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treated, by his own account, with the utmost hospitality. The disorder by which he was attacked does not seem referable to any known in this country by observation or report, and our author was willing to have believed its first approach to be unattended with danger, but for the contrary assurance of his kind host? This disease, however, we are informed, is one of those non-descripts which defy all atteinpts at classification: it exists for no precise period; some linger for many months, others only a few months, and some but a few days, before it terminates fatally. Ju the latter event Mr. Davie informs his correspondent with great gravity and serious assertion that he will never write another letter.'

The next communication, written after a long interval, an-e nounces our author's recovery from this formidable malady, pwing in a great measure to the care of the fathers of a cona vent of the order of St. Dominic; his head, however, he shrewdly suspects, is not yet settled, and that for the notable reason that all his recollections seem a kind of chaos. Like a love-sick girl locked up in a garret, he yields to his propensity to write, in a situation where, we believe, few people would have thought of making any movement, which they could avoid with safety to themselves. This is the true cacoethes scribendi, and illustrates the truth of Pope's rea mark, that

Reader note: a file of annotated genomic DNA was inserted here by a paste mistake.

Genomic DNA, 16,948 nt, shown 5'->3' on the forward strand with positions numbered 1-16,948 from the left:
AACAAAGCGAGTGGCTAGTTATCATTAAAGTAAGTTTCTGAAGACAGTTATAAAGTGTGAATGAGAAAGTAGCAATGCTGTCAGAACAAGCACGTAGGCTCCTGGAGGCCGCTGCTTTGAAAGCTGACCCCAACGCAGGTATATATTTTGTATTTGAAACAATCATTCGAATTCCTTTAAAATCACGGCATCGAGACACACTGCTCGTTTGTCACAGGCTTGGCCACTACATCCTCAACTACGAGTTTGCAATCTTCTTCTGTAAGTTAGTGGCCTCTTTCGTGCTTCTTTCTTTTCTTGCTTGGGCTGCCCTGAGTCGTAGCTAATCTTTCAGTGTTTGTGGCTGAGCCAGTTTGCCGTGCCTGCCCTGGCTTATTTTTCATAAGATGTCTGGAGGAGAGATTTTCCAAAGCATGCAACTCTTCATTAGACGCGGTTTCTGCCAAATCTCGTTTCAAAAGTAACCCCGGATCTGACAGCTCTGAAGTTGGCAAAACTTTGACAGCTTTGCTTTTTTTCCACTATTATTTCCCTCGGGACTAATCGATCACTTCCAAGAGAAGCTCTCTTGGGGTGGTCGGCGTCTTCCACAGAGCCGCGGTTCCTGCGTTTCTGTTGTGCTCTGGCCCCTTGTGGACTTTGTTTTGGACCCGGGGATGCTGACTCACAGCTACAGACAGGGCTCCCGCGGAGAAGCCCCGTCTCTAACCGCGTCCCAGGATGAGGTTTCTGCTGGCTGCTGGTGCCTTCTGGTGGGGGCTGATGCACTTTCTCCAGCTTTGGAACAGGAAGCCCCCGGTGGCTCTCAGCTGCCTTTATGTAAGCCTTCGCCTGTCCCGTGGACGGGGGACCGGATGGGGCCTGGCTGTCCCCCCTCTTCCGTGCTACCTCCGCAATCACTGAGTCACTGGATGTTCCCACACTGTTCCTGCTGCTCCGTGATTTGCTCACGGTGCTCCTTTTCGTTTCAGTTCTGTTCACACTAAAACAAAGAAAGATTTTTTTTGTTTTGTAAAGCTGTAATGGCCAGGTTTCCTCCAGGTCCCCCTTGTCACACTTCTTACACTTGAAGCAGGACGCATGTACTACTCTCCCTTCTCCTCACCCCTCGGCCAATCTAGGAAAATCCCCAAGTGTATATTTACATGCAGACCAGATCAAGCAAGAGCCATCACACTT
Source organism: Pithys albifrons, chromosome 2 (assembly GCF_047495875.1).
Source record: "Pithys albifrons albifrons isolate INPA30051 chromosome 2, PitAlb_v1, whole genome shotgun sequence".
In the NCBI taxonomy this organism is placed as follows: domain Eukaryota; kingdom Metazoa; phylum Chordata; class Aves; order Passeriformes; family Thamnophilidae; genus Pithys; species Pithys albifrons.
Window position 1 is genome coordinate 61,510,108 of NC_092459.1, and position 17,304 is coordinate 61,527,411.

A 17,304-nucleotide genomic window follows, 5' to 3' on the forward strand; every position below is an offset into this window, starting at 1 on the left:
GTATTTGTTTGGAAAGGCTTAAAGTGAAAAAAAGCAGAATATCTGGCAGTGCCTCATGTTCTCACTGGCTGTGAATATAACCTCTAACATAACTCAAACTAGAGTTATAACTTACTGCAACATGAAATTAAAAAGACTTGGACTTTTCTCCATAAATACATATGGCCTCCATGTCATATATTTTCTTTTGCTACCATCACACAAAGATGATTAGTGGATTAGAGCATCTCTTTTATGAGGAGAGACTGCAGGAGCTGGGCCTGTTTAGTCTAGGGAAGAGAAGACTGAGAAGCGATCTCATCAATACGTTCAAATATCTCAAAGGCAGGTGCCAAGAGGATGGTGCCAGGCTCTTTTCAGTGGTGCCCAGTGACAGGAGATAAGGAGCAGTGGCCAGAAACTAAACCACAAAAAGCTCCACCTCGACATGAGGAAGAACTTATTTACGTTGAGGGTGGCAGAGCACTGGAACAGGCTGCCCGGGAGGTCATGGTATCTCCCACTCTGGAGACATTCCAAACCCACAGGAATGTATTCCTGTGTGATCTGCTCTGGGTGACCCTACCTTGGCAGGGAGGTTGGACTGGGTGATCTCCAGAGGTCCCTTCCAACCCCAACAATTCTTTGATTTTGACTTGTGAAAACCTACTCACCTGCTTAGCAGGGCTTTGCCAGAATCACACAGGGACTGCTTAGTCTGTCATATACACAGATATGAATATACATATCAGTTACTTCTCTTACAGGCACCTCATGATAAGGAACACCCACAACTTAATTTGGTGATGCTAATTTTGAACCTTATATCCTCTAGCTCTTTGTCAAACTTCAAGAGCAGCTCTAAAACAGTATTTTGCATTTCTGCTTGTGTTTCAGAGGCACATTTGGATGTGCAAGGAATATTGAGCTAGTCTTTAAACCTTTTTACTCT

• Heaven first sent letters for some wretch's aid.': The consequence of this exertion of his hand and mind was, however, so alarming to his health that he was interdicted from the use of pens and paper for the grievous period of a forte night; at last the beloved impleinents of correspondence were restored, and our author proceeds to detail the events of his illness, with the aid of a French monk named Brother Jerome. A venerable man, it seems, was sent by the governor to see Mr. Davie, and he, after examining his tongue and the roots of his nails, declared bin to be attacked by the faitfa, and bled him with an instrument like a glazier's diamond, which was knocked into the vein of bis arm with a hammer. The Indian surgeons, we are informed, are so expert that no bad effects ever arise from this scientific operation. This being done, the doctor proceeded to boil a quantity of herbs in water, which the patient was compelled to drink, and the solid part was applied to his stomach and bowels, though without any good consequences to either; and during this uncertainty of his recovery, the ship in which he arrived was obliged to pursue ber course. After some interval, the disorder began to abate, but he continued to be as delirious as at any period, and he was removed, by order of the governor, to Buenos Ayres: at that place he was visited by another Indian sage, who, by fumigating the head of bis patient with a certain herb, in the space of a fortnight restored him to the use of as much reason as he ever possessed. Soon after this happy occurrence, Mr. Davie received from his attendants a cross which had belonged to his last mistress, which he had worn lied round his neck: and the lover's devotions with which he bore it to his lips, edified the pious catholics around him, and imparted to them a holy transport, that from a land of infidels one sheep was preserved to ihe flock of St. Peter. This incidental mistake our author represents bimself to have improved to his own advantage, and to have received numerous favours and privileges as a brother in religion, though a stranger in politics. His English apparel was taken from him, and he was provided with the habit of a novice of St. Dominic, and tutored into a knowledge of the mysteries and forms of popery. All this, we are informed, he went through without betraying by his ignorance or surprise the profane education of a lierelic; indeed be seems to have attracted more attention by the fairness of his sandy complexion' than by any other qualities of his body or mind. On his part he chiefly remarked, with regard to the dress of the natives of Paraguay, that on the festival of Corpus Christi, they all, at least those of a certain age and rank, wore an English gold watch, suspended by a belt round the waist, which demonstrates, according to our author, that though they dislike our nation, they love our manufactures, He on the other hand, is not unmindful of his native land, and expresses more · English joy' at the sight of a large pile of cakes, tastefully and temptingly arranged, than at all the gorgeous exhibitions of religious ceremonies.